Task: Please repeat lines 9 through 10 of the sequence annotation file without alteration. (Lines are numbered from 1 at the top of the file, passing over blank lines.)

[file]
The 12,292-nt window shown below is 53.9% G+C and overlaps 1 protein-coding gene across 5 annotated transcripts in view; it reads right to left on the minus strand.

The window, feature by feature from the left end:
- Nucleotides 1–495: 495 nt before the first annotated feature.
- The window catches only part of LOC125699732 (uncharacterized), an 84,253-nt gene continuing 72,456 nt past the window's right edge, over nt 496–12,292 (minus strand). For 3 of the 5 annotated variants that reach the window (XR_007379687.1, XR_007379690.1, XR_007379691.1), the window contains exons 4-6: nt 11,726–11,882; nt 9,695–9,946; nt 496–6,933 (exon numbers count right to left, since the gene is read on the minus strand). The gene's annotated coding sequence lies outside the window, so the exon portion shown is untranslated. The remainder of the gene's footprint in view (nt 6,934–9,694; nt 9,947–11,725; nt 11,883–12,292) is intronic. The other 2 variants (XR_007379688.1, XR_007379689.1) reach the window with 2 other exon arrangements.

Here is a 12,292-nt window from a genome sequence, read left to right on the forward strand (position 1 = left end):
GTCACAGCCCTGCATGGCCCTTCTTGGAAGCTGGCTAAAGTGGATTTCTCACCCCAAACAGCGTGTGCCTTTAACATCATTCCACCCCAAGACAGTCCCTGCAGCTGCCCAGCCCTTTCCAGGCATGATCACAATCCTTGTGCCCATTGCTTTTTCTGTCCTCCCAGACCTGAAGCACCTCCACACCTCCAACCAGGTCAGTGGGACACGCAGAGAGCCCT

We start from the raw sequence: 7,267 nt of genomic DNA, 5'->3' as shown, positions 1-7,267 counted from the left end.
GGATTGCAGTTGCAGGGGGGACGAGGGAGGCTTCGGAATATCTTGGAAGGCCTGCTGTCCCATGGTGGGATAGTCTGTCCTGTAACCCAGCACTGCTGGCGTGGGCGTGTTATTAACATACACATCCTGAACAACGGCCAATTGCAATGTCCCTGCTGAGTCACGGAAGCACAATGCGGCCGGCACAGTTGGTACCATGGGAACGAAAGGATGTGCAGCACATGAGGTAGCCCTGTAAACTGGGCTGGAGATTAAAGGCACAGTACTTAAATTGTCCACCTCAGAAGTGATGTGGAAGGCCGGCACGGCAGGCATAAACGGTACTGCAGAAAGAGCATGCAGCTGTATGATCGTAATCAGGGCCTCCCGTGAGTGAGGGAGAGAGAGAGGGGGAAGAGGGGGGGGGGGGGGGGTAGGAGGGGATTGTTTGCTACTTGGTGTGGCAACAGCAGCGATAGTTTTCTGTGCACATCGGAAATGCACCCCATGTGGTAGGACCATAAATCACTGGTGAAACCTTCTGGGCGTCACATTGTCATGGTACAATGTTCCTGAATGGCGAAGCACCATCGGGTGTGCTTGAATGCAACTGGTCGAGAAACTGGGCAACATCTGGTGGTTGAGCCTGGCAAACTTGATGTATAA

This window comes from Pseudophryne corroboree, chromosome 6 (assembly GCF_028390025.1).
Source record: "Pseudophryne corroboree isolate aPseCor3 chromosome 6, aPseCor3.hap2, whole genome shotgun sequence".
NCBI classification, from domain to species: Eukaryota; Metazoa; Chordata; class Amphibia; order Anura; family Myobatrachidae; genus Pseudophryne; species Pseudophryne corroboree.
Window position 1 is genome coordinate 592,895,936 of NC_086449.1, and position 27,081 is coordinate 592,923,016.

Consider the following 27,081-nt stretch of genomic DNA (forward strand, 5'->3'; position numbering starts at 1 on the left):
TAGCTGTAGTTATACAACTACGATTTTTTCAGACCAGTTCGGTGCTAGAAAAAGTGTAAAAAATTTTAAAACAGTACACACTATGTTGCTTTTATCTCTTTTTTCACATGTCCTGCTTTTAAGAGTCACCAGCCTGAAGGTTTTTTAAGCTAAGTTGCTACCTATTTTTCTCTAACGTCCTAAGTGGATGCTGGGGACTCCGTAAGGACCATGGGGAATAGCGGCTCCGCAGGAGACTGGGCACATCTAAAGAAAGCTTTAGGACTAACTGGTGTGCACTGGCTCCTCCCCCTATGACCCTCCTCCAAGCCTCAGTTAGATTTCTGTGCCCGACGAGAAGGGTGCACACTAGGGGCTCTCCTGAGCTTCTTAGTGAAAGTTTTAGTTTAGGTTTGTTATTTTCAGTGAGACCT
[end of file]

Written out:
This window comes from Pseudophryne corroboree, chromosome 6 (assembly GCF_028390025.1).
Source record: "Pseudophryne corroboree isolate aPseCor3 chromosome 6, aPseCor3.hap2, whole genome shotgun sequence".